About noon yesterday, he wrote, "We just made a stop off the Penn. Turnpike - almost everyone I talked to is going to D.C. They were all very excited."
A bus carrying 44 students participating in the Toledo Excel Program scholarship program was to leave today at 6 a.m. from UT's Bancroft Street campus.
Kristine Moore, 17, of Rogers High School, received help from her North Toledo Church Charity Missionary Baptist to raise her $350 share of the cost of the Toledo Excel trip.
"I'm very excited to be going because it is history. After 43 presidents, we have an African-American that has been elected to the office. Not many 17-year-olds have that privilege to go to a presidential inauguration," Kristine said. "I feel like I'm going to be a part of history."
The group hopes to take in tonight's free concert and celebration on the National Mall at the Lincoln Memorial, featuring Sheryl Crow, Bruce Springsteen, Denzel Washington, Beyonce Knowles, and others.
Perrysburg residents Ann and Mike Studer are bringing three children and will stay in Gettysburg, Pa., about 75 miles north. Their plan is to catch the Metro at a terminus in Shady Grove, Md., and claim some seats for the long slow ride downtown.
"I don't think this will be like anything we have seen, crowdwise," said Mrs. Studer, whose family has been to other Washington events, including President Bush's 2005 inauguration.
State Rep. Peter Ujvagi (D., Toledo), a member of Ohio's official legislative delegation, will help host a reception tomorrow of Hungarian-American organizations in honor of the 44th president and vice president.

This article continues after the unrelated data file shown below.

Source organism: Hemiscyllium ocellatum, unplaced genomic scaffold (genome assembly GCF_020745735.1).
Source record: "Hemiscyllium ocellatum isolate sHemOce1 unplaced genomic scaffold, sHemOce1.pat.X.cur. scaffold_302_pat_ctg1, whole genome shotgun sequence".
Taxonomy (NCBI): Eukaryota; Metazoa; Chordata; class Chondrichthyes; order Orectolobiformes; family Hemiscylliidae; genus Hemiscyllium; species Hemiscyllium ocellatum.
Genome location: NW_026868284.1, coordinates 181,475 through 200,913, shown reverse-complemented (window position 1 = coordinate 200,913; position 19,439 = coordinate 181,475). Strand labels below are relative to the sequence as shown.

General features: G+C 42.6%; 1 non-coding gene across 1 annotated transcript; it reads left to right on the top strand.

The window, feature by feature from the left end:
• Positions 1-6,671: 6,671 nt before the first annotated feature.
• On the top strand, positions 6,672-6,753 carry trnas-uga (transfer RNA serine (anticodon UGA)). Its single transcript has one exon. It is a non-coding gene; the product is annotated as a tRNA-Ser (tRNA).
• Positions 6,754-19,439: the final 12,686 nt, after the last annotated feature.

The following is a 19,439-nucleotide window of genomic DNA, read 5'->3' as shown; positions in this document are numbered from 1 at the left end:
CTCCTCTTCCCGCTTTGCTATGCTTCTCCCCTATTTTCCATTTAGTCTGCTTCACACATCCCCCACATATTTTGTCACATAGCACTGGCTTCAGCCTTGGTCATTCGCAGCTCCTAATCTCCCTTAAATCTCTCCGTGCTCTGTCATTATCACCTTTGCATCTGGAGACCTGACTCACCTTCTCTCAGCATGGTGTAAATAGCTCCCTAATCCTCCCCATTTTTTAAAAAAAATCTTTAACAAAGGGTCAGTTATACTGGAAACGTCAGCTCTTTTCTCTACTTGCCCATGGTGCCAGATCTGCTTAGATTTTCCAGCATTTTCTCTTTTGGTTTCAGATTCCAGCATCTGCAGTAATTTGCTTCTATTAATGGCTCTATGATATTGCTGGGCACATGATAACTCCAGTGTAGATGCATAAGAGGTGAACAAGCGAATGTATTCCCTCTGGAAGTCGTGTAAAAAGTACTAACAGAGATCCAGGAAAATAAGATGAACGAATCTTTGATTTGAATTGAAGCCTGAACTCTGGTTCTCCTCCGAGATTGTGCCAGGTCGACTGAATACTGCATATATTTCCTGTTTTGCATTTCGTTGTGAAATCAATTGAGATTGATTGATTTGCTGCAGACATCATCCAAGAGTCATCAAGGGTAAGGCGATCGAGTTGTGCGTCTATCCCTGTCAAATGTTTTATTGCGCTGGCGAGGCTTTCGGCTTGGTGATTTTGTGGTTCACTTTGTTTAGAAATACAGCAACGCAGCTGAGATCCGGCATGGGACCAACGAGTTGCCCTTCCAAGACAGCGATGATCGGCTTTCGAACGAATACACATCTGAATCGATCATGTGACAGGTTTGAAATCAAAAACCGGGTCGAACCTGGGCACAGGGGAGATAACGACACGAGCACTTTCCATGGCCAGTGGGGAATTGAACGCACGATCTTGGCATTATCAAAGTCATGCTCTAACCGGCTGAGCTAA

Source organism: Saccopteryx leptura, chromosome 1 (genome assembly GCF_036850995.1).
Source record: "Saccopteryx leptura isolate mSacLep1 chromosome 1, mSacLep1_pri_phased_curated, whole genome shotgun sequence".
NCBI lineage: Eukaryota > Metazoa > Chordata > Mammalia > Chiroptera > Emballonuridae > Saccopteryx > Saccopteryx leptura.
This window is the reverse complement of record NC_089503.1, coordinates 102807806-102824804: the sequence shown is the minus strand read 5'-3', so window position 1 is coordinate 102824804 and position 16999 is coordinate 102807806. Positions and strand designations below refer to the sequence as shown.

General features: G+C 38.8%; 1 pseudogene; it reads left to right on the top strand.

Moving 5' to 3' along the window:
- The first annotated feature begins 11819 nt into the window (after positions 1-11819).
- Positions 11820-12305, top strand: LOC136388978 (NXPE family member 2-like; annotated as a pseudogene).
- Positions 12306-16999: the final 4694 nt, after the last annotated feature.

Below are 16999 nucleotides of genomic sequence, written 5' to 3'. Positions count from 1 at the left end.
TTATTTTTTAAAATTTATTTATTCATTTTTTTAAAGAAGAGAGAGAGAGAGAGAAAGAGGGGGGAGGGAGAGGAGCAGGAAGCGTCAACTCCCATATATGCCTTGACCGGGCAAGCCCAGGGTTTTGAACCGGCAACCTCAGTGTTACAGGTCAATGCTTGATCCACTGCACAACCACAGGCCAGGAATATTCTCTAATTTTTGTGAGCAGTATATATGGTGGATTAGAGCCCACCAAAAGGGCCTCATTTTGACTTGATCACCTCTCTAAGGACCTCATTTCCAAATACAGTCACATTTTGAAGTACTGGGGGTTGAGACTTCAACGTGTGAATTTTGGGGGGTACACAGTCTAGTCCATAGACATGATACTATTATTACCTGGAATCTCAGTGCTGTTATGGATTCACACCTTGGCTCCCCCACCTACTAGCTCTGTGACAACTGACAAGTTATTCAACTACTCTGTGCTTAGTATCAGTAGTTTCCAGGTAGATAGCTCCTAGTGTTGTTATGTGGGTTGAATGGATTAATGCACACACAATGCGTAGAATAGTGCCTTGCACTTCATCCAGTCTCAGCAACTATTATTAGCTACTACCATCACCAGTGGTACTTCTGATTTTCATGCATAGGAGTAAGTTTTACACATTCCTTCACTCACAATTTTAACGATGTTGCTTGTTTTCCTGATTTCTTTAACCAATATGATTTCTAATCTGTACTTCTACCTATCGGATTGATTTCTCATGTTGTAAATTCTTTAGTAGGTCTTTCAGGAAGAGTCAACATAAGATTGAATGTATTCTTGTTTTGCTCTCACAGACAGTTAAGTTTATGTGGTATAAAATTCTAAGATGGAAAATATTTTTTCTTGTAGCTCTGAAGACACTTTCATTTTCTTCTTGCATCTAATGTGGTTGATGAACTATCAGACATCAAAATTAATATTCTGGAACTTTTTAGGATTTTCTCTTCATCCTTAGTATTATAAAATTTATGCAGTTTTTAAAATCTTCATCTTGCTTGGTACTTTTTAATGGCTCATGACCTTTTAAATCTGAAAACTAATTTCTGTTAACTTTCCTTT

"As a naturalized American citizen it's going to be a particular honor to be able to do that," said Mr. Ujvagi, whose family fled Communist Hungary in 1956.
Mr. Ujvagi said Mr. Obama's African heritage appeals to people who are immigrants.
Among Lucas County Democrats expected to be at the inauguration are Mayor Carty Finkbeiner, who will fly in and out on Tuesday, spokesman Jason Webber said; Lucas County Treasurer Wade Kapszukiewicz; Toledo school board President Steve Steel; Peter Gerken, president of the Lucas County commissioners; Lucas County Auditor Anita Lopez, and Toledo City Councilman Michael Ashford.
Also attending will be Jim Ruvolo, former state Democratic chairman from Ottawa Hills. He planned to arrive at the Mayflower by last night, to be followed tomorrow by his wife, Jane. "Everybody's thinking the worst, but it's never the worst," he said. "[D.C.] will handle it; they're used to crowds. If you end up walking the 10 blocks, big deal."
Having attended the 1993 inauguration of Democrat Bill Clinton, he says the mood is different.
"There's a real sense of relief and rebirth and I think that's different than anything I've seen before. Even though the economy wasn't great in '92 it wasn't like it is today, and we weren't in two wars," he said. "You didn't have the depth of feeling against the current administration."
Sunday night's free concert on the Mall will start the official inaugural activities. Mr. and Mrs. Obama are encouraging people to engage in community service projects tomorrow in honor of Martin Luther King, Jr., Day, which is celebrated tomorrow. The first couple-to-be will be first guests at a free concert for the children of military families at Verizon Center. The concert features Miley Cyrus, among others.
The swearing-in will take place on the west side of the Capitol a few minutes before noon on Tuesday, followed by the traditional parade up Pennsylvania Avenue to the White House.
That night will feature 10 official balls. Ohio will be part of the Midwestern Ball. The new president and first lady are to attend every ball.
This report includes information from the Associated Press.
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President-elect Barack Obama and Vice President-elect Joe Biden traveled a historic route by train to arrive at Washington's Union Station last night, beginning the nation's four-day inaugural celebration. Mr. Obama greets a city that is expecting about 2 million people to witness his swearing-in at noon on Tuesday as the country's first African-American president.